Analysis of Nyquist graphs is based on the formula of electrical impedance (Z) of a simplified equivalent circuit (see inset in Figure 3a) described earlier [24]:
Z = Z r e j Z i m ;       Z r e = R D L 1 + ω 2 R D L 2 C D L 2 + R S   ;           Z i m = ω R D L 2 C D L 1 + ω 2 R D L 2 C D L 2   ,
where Z r e   and   Z i m are respectively the real and imaginary parts of impedance, which depend on the resistance and capacitance of a double layer ( R D L   and   C D L ) and bulk resistance of the solution ( R S )   as well as the frequency (ω) of AC signal. Analysis of the above equation gives at low frequencies ( ω 0 ) Z r e 0 = R D L + R S     and   Z i m o = 0 , while at high frequencies ( ω ) Z r e = R S and Z i m = 0 . Therefore, the characteristic parameter of double-layer resistance R D L can be calculated as R D L = R r e o Z R e .
On the other hand, the capacitance of a double layer (CDL) can be calculated from the maximal values of Z i m m a x 1 / ω C D L .
The values of R D L   and   C D L were calculated from the Nyquist plots in Figure 3a for all concentrations of PCA3, including zero concentration corresponding to the aptamer layer before binding PCA3, and the results are given in Figure 3b,c. As one can see from Figure 3b,c, the sensitivity of detection increases with the decrease in PCA3 concentration, which is opposite to CV measurements (see inset in Figure 2). Unfortunately, it is impossible to precisely evaluate the LDL of EIS measurements because the lowest concentration of PCA3 was only 0.05 nM. However, it is possible to estimate the LDL from the slope of the RDL vs CPCA3 graph at low concentrations (between 0.05 and 0 nM) in Figure 3b. The gradient of this graph ΔCPCA3RDL = 0.05/378.7 = 1.3 × 10−4 nM/Ω, therefore assuming the triple noise level of about 3 Ω, the LDL can be estimated as 0.4 pM. A similar estimation of LDL can be done from the CDL vs CPCA3 graph in Figure 3c. The gradient ΔCPCA3CDL = 0.05/2.5 = 0.02 nM/µF. Assuming the triple noise level of 0.01 µF, the LDL of 0.2 pM can be estimated.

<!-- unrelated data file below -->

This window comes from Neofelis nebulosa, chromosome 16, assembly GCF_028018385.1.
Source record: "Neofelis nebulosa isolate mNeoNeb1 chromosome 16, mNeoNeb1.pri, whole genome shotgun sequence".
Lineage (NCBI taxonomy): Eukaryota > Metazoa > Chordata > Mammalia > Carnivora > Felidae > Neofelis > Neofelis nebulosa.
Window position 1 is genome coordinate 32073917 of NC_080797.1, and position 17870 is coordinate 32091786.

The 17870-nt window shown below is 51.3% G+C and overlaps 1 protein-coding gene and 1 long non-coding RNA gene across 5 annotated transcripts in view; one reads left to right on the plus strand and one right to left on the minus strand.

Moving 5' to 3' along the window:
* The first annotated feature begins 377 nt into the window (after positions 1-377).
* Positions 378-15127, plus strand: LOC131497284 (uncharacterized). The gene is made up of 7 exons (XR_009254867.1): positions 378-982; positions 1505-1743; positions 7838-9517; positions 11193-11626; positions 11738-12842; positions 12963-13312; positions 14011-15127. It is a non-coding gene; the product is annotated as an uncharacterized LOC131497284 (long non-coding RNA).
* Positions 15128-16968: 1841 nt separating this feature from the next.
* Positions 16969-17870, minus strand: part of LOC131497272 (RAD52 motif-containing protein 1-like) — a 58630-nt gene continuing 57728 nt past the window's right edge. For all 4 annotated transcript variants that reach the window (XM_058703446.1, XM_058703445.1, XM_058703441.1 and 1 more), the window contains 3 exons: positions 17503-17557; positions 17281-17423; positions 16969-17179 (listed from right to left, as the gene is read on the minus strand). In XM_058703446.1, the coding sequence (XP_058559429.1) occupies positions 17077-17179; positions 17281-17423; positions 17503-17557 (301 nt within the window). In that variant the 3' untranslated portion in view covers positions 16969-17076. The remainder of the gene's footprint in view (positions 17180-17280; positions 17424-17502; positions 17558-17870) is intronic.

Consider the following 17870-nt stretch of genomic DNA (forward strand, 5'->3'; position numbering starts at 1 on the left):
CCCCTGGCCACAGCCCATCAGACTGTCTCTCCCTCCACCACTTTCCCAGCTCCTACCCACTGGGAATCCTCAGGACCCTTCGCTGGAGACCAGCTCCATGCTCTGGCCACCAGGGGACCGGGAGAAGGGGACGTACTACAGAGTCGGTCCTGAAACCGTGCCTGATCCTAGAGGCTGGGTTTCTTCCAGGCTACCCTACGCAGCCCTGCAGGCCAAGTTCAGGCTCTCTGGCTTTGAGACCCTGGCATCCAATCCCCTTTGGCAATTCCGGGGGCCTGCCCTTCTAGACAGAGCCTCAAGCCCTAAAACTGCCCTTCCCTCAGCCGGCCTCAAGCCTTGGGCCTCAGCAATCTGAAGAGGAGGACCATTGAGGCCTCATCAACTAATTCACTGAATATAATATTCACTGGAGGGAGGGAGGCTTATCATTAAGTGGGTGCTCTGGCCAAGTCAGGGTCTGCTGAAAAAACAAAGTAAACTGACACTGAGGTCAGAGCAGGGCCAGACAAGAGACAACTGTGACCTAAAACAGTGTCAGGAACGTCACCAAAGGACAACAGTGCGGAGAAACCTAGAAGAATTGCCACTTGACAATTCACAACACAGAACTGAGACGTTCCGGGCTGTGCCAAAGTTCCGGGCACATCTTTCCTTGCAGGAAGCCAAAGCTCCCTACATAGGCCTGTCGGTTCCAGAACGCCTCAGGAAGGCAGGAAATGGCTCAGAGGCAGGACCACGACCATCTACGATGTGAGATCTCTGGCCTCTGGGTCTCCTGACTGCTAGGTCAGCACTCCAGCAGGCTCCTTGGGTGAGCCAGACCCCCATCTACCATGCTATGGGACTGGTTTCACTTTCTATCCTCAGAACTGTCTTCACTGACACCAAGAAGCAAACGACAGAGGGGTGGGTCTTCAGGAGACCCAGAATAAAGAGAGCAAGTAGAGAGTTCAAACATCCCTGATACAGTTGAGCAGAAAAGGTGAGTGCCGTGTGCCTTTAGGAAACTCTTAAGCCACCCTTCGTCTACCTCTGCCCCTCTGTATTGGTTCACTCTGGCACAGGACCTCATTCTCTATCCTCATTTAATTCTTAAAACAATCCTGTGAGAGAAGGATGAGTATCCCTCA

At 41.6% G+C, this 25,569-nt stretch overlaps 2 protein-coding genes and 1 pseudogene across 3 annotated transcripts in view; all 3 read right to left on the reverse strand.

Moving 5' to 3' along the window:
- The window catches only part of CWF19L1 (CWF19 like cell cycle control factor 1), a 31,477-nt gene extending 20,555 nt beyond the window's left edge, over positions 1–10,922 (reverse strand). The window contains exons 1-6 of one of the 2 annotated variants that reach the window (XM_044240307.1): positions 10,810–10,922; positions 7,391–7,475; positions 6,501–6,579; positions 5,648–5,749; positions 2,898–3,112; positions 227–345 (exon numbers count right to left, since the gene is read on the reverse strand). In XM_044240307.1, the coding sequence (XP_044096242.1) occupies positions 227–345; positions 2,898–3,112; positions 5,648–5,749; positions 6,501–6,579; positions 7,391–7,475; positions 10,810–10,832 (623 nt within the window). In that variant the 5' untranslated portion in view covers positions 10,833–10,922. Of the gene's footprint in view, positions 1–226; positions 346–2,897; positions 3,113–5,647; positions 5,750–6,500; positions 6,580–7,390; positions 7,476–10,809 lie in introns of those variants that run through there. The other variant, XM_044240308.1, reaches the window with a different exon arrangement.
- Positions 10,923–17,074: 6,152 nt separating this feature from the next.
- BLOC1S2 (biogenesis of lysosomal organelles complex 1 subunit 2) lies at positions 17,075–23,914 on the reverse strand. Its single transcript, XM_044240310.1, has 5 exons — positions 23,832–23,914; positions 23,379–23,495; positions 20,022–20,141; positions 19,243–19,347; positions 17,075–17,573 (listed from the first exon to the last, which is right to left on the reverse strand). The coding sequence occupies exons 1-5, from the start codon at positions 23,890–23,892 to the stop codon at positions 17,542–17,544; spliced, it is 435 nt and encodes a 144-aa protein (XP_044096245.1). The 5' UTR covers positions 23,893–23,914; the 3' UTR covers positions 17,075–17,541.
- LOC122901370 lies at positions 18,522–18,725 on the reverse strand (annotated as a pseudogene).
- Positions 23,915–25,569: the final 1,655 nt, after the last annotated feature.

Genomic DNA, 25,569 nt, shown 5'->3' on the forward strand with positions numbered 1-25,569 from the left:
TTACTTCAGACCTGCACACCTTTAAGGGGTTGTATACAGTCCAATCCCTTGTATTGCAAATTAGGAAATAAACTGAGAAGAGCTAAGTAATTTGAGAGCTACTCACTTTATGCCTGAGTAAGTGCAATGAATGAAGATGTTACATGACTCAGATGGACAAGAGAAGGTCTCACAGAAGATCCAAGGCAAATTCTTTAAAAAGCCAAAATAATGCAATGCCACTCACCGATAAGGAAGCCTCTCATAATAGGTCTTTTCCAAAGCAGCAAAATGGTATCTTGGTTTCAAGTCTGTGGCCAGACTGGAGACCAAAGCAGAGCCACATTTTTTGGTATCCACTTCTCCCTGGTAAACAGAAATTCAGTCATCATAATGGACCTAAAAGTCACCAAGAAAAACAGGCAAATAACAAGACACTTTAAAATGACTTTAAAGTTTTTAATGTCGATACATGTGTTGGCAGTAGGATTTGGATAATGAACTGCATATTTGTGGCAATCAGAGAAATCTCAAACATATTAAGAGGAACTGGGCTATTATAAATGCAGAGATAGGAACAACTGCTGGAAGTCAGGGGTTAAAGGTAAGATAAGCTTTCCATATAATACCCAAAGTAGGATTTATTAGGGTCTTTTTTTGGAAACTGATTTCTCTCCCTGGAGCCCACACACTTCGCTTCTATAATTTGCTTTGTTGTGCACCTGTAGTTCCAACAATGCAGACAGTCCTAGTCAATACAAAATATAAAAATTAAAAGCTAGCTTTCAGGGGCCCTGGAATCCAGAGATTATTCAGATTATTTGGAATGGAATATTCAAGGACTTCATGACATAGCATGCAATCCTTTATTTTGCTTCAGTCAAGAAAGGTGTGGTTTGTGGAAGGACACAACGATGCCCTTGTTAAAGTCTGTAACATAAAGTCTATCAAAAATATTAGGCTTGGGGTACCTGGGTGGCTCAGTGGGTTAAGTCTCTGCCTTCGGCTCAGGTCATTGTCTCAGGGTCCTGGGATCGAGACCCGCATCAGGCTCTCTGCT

4. Conclusions

The results obtained in this work proved a concept of electrochemical detection of prostate cancer marker PCA3 using RNA-based aptamers labelled with methylene blue redox group. The mechanism of detection is based on the increasing of charge transfer between the redox label and the electrode because of aptamers engulfing the target molecules (PCA3) and bringing redox labels (methylene blue) closer to the electrode surface. One of the main advantages of such an approach is the absence of redox chemicals in solution, which may allow performing tests on real samples of urine in future. Cyclic voltammogram measurements resulted in moderate LDL values between 0.05 and 0.01 nM, similar to the values obtained in our previous work on DNA-based aptamers labelled with ferrocene [25]. Such sensitivity should be sufficient for clinical use. However, EIS method appeared to be much more promising because of a different nature of the sensor response having the sensitivity increasing at low concentrations. The absence of redox chemicals in the solution allowed using a simplified model for EIS data analysis, which resulted in a correlation between both the resistance and capacitance of a double layer on the electrode surface and the concentration of PCA3 consistent with the above model of aptasensing. Our estimations showed that LDL for EIS measurements could be in sub-pM range. Additionally, some important technological steps of sensors preparation, such as electrochemical cleaning of gold screen-printed electrodes and optimization of the aptamer concentration for immobilization on the surface of gold, were implemented. Overall, this work is a major step towards the future development of a novel methodology of prostate cancer diagnostics. This work is ongoing and focuses on more detailed CV and EIS measurements in a wide range of PCA3 concentrations, statistical analysis of data, and more precise evaluation of LDL. PCA3 detection in complex media such as urine will be attempted.